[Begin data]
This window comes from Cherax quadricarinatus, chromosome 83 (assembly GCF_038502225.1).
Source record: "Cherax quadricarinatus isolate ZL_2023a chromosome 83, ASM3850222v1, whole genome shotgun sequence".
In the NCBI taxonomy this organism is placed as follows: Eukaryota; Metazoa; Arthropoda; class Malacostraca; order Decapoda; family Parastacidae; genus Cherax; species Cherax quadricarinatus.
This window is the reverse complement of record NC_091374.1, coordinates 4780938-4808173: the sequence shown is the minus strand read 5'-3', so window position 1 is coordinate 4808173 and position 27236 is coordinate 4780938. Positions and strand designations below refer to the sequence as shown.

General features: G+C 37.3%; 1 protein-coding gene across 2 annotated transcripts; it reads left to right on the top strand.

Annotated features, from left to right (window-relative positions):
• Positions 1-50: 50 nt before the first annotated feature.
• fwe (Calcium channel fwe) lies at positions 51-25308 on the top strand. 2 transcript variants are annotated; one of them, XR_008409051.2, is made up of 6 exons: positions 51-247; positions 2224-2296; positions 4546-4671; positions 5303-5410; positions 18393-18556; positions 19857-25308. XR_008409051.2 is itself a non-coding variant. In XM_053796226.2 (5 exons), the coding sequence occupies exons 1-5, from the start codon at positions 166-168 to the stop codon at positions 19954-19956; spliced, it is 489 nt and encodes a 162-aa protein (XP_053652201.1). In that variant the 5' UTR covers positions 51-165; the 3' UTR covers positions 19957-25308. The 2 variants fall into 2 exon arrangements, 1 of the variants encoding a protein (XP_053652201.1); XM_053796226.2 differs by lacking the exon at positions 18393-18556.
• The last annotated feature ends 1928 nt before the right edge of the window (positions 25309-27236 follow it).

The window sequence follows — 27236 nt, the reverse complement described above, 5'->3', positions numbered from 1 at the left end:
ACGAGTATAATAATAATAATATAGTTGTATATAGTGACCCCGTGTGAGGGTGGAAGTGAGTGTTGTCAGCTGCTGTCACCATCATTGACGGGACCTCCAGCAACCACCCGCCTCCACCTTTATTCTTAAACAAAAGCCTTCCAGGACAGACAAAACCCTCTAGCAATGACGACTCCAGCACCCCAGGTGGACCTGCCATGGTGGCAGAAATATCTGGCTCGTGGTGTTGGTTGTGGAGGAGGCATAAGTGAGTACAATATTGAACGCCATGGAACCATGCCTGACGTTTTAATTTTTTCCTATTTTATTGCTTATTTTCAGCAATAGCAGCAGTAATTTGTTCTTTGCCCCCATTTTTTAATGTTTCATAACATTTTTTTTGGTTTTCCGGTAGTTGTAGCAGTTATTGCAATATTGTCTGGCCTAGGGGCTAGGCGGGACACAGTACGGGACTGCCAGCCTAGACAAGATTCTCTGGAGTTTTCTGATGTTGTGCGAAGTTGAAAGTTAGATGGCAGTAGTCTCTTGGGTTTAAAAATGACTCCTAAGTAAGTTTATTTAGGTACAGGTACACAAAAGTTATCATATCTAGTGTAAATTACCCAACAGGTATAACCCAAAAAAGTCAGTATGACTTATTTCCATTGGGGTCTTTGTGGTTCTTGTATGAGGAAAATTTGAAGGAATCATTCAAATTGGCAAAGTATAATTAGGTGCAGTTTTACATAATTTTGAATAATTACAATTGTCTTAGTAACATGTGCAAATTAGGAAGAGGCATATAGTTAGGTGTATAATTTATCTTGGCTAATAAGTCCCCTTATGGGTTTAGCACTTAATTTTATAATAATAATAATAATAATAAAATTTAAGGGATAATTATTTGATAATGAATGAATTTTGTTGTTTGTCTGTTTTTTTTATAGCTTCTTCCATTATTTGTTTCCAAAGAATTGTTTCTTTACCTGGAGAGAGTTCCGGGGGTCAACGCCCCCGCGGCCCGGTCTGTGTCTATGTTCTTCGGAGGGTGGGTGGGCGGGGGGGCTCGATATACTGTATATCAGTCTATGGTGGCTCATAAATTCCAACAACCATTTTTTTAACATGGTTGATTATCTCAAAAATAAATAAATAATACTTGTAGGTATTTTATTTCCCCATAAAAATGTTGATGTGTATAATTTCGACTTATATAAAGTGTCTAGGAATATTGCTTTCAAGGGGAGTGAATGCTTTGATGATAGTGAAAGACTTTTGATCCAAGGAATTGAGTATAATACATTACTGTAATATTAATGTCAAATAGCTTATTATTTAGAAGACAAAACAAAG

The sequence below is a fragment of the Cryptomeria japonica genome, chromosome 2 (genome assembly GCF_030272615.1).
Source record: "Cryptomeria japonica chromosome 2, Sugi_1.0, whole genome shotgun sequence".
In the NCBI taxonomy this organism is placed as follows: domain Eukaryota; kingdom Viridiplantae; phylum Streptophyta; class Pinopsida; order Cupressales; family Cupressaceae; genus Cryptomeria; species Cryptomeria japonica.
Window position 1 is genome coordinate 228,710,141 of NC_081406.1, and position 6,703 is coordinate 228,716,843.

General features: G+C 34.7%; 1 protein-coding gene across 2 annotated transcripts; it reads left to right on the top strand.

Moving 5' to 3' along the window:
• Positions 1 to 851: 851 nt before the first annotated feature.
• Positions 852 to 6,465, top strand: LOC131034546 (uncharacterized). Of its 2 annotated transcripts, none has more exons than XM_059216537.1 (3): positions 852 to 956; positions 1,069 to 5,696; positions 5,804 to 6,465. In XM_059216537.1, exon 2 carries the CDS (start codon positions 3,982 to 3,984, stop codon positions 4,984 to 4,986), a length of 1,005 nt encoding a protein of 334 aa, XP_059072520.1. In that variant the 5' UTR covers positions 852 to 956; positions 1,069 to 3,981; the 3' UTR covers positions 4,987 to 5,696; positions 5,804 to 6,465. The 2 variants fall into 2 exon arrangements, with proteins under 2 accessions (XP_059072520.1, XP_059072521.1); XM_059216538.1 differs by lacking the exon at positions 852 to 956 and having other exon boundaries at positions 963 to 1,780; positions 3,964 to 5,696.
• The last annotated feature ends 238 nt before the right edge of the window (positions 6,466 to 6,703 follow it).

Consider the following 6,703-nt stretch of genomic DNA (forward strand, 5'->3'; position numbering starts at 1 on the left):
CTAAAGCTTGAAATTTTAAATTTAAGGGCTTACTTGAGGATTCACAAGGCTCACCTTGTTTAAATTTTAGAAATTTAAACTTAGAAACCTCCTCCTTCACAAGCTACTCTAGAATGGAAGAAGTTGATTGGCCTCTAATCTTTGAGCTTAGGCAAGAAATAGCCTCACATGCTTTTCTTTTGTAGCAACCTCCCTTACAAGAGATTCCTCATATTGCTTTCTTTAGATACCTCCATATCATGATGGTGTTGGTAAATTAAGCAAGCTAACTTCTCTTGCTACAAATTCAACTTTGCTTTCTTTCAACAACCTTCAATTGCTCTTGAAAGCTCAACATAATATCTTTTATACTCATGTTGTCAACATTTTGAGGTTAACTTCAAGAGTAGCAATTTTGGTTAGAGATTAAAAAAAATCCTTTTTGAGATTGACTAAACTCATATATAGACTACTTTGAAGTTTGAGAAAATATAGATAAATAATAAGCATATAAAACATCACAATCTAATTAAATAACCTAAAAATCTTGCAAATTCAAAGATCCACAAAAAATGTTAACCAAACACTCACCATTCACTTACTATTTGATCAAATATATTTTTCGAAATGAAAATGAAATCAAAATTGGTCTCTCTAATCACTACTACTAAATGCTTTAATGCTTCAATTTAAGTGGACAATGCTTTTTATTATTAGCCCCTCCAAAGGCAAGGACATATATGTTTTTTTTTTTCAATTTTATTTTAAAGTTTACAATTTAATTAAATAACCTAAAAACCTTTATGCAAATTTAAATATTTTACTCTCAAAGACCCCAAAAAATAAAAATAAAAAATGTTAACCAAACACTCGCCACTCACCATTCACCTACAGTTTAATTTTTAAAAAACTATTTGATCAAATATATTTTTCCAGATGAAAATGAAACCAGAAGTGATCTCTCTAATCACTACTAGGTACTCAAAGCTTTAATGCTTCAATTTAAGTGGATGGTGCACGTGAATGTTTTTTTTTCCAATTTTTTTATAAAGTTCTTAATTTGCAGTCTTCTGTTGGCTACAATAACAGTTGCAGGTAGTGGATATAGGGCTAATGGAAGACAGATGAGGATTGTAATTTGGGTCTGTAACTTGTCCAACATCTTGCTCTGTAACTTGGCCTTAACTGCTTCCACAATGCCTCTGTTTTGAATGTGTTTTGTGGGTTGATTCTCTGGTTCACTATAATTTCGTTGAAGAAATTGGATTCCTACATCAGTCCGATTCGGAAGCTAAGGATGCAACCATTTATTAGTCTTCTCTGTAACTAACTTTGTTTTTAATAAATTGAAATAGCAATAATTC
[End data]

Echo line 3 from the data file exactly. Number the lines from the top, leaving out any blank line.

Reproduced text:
In the NCBI taxonomy this organism is placed as follows: Eukaryota; Metazoa; Arthropoda; class Malacostraca; order Decapoda; family Parastacidae; genus Cherax; species Cherax quadricarinatus.